- Sivers says: “The standard pace is for chumps.” He explains that this is because the standard pace is created to conform to the slowest performers.
- Sivers empowered employees by telling them WHY he did things, and his general thought process.
- Sivers suggests that you create some legends around your business: like when Nordstrom tells the legend about a customer who lost a sweater from another merchant in a fire, and they gave him a refund — this is way better than just saying that they have a liberal refund policy.
- Sivers says: if you trust the source, you don’t need the argument.
- Sivers talks about how in Japan the streets don’t have in Japan streets don’t have names. They think of streets as empty unnamed areas, and the blocks are the things with the names. It is an interesting way to think about something very differently than we think about it in the west. That is an example of how the completely opposite way of thinking about something can be equally good.
- Sivers’ advice is: don’t pursue many directions in parallel.
- Peter Thiel says that it is better to focus on a unique challenge or idea than to follow a trend. Failures are also overrated. They are often over determined. Thiel says you often learn nothing from failure.
- Thiel thinks the 10-1 investing model is stupid: 10 failures for every one success, as a big number times a small number is often a small number.
- Peter Thiel says: the fundamental question and philosophy is: what are those things that we believe to be true because of convention, and what are the things that are actually true. He says that this is an important question to look at. He says that there is a fundamental question and society about what is the consensus that drives the belief, versus reality. We don’t want convention to be a shortcut for truth.
- There is a learning technique called mastering the micro to learn the macro. It means learning from the endgame first. Such as in chess, when you remove all about the queen king and one other piece, and a vastly simplify board, to learn advanced techniques in the beginning of your learning process for chess.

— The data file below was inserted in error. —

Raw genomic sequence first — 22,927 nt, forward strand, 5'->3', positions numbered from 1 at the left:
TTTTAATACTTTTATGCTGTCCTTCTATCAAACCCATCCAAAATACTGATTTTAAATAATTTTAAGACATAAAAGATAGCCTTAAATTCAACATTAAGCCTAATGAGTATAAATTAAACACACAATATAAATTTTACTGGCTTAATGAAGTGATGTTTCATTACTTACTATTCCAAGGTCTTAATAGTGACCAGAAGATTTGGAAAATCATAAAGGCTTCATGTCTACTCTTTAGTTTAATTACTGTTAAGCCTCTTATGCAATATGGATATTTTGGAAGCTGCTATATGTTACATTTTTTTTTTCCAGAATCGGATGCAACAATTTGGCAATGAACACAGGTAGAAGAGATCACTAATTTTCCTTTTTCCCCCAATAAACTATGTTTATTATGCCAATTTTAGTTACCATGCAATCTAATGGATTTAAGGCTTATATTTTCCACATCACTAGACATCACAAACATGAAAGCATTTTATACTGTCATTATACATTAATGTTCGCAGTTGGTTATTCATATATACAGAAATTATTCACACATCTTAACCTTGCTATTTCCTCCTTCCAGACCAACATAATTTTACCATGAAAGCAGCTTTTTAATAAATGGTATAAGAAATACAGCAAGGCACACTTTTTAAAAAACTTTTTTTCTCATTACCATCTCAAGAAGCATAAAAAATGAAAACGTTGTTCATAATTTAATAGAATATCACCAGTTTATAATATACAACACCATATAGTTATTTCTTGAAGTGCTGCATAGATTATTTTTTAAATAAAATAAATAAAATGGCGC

- Tim Ferris shares his building blocks for success, for two reasons: first, he says that it is rarely a zero sum game. Someone else does not need to lose for him to succeed. Also, the more details he gives, the more details he receives from others. Also the second reason is that when people play his game, he will be better at it than they will.
- Ferriss says that you should end a task on a positive note in order to always internalize high quality. Hemingway used to stop his writing midway through, instead of waiting until he was finished with a section, in order to know exactly where to start the next day.
- Dan Carlin, the author of hardcore history, routinely has four hour podcasts that people love.
- “Most men would rather die then think. Many do.” Bertrand Russell
- Seth Godin: the number one problem with education is the question, “will this be on the test?” With online education, if there is no test, it is not an education program. Furthermore, you need the incentive of the test, and you also need the social pressure of succeeding and failing.
- Tony Robbins: “Your heart beats hundred thousand times a day and pumps blood into 60,000 miles of vessels,and to and around the world twice.”
- Tony Robbins: Two emotions that mess us up the most are anger and fear. Focus on gratitude to fight this.
- Malcom Gladwell drinks the controversial tea, lapsang tea.
- Malcom Gladwell writes almost exclusively in public places. He says that this is probably from his coming of age in the newsroom.
- Jeff Bezos says we are uncompromising on vision and flexible on details.
- Malcom Gladwell believes in ghosts.
- Seth Godin likes to highlight the story about Stephen kings pencil. A writer said to him, you’re one of the most successful writers of all time you’re the greatest you are my hero I have one question for you: what pencil do you use to write with?
- Are you hunting antelope or field mice? A lion can hunt field mice all day but will starve to death. Ask yourself that every day.
- Scott Adams talks about being a systems thinker vs a project manager. A systems thinker can’t fail, but a project manager fails if the project misses its goals. The system will always be useful.
- Mark Twain: re-evaluate if you ever find yourself on the side of the majority.
- Peter Thiel : why can’t you do your 10-year plan in 6 months?
- Tim Ferris asks: what would a particularly tough problem look like if it were easy?
- Navy seals: slow is smooth, smooth is fast. Like Napoleon’s dress me slowly I’m in a hurry.
- Nancy Duarte says that Hollywood movie scenes always last for no more than three minutes. She also says that a story = protagonist who you like, who goes through hardships, gets through something difficult, and transforms in the process.
- Duarte: if you know how to pilot a sailboat, you sail faster than the wind itself. This is similar to Nancy Duarte on “what is and what could be” story/prezo structure.
Doctor Zimbardo did a study at Stanford where students pretended to be prisoners and held other students captive. They became creatively sadistic. His theory is that situations make people do horrible things. Situational analysis. This might be related to the bystander effect, which is that ppl around the world do not come to the aid of others who need help — made famous in the 1960s by Kitty Genovese in NY.